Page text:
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Topic: B12 Deficiency (7 Signs Doctors Miss) 2022
Who? Dr. Ken Berry, Board Certified Family Physician. Fact checked and reviewed by HPB.
Feeling rundown? Having trouble concentrating? Or perhaps you have a “pins and needles” sensation in your hands and feet? These could be symptoms of many things, including vitamin B12 deficiency.
You are probably aware of B12 (cobalamin)—it’s often discussed in health and fitness circles. The essential vitamin plays a crucial role in nervous system function, energy production, and DNA synthesis. 
Unfortunately, a significant number of people have insufficient or deficient levels of the crucial vitamin due to limited dietary intake, the use of certain medications, health conditions, and malabsorption. 
Signs Of Vitamin B12 Deficiency
The issue with vitamin B12 deficiency is that it tends to be misdiagnosed or overlooked—meaning countless people struggle with its adverse effect without knowing it.  So, how do you know if you have a potential vitamin B12 deficiency?
Board-certified family doctor and popular health YouTuber Ken D. Berry, MD, goes over some of the common telltale signs of vitamin B12 deficiency, why you should get checked, and what to do if your levels are dwindling.
Here are some signs of vitamin B12 deficiency that tend to be overlooked or misdiagnosed:
1: Paresthesia Or Burning / Tingling Sensation In Your Hands And Feet
A common and worrisome symptom of B12 deficiency that is sometimes misdiagnosed is paresthesia in your hands and feet.  It’s defined as numbness, burning, or tingling sensation in your extremities.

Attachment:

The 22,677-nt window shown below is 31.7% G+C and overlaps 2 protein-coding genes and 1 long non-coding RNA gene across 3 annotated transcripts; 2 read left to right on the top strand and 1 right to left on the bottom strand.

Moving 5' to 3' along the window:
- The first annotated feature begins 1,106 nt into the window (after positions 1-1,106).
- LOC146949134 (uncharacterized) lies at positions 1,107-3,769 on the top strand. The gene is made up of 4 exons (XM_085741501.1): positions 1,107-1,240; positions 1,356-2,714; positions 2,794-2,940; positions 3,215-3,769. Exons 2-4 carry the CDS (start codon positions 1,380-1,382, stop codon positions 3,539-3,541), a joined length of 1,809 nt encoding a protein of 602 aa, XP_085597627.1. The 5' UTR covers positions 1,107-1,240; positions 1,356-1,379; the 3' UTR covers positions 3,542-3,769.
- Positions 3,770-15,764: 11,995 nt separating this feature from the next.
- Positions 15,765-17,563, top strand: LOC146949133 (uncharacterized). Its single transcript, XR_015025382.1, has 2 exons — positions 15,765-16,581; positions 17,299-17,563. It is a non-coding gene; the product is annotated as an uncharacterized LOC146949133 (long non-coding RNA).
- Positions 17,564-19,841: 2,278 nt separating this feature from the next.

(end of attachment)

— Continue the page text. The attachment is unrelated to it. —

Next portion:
“Vitamin B12 is mandatory for the body to properly manufacture myelin, which is a protective sheath that wraps around your nerves and helps them transmit sensations and function more efficiently,” explains Dr. Berry. A lack of this essential vitamin deteriorates nerve cells since the body cannot produce enough myelin—leading to a pins-and-needles sensation in the peripheral nervous system. 
It should be noted that findings from an observational study by researchers from Lady Hardinge Medical College suggest that this symptom of vitamin B12 deficiency overlaps with the symptoms of peripheral neuropathy in diabetics. 
2: Smooth, Slightly Swollen Tongue
“Your tongue should be bumpy, irregular, and uneven,” insists Dr. Berry. If it is smooth or slightly swollen, this could be a sign of B12 deficiency.
In medical terms, a painful, red, or inflamed tongue is referred to as glossitis. It can appear alongside mucosal ulcerations or stomatitis, which is inflammation and sores in the mouth.
While there are numerous potential etiologies for glossitis—such as infections, anemia, and the use of certain medications  – it is recognized as an oral sign of undiagnosed vitamin B12 deficiency. 
3: Feeling Fatigued
Feeling sluggish, like you’re muscling through life? Or do you often feel lightheaded or dizzy when standing from a seated position? There are tons of potential reasons for this—and B12 deficiency could be one of them.
A study published in the journal Nutrients suggests that vitamin B12 deficiency impairs normal red blood cell production, negatively impacting oxygen delivery.  And without enough oxygen in your tissues, you’ll likely feel tired and sluggish.
According to Dr. Berry, lab work for someone reporting fatigue should include a full panel of vitamin B12, methylmalonic acid, and homocysteine.
4: Mental Impairment – Slow Thinking, Difficulty Concentrating, Fogginess
“Low Vitamin B12 Levels: An Underestimated Cause Of Minimal Cognitive Impairment And Dementia” was the title of a 2020 cross-sectional study on the impact of vitamin B12 deficiency on cognition.